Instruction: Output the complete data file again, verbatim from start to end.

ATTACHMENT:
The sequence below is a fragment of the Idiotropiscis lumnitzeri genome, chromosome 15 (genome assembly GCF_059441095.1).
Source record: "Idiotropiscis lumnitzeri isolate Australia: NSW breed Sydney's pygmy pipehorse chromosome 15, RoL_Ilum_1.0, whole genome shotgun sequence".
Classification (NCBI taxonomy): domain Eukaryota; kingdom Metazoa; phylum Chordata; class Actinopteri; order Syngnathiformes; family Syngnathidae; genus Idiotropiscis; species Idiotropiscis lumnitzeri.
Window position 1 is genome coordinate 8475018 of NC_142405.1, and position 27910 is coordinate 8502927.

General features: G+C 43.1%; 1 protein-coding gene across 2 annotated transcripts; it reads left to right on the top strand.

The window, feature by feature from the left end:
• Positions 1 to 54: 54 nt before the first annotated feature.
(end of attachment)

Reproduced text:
The sequence below is a fragment of the Idiotropiscis lumnitzeri genome, chromosome 15 (genome assembly GCF_059441095.1).
Source record: "Idiotropiscis lumnitzeri isolate Australia: NSW breed Sydney's pygmy pipehorse chromosome 15, RoL_Ilum_1.0, whole genome shotgun sequence".
Classification (NCBI taxonomy): domain Eukaryota; kingdom Metazoa; phylum Chordata; class Actinopteri; order Syngnathiformes; family Syngnathidae; genus Idiotropiscis; species Idiotropiscis lumnitzeri.
Window position 1 is genome coordinate 8475018 of NC_142405.1, and position 27910 is coordinate 8502927.

General features: G+C 43.1%; 1 protein-coding gene across 2 annotated transcripts; it reads left to right on the top strand.

The window, feature by feature from the left end:
• Positions 1 to 54: 54 nt before the first annotated feature.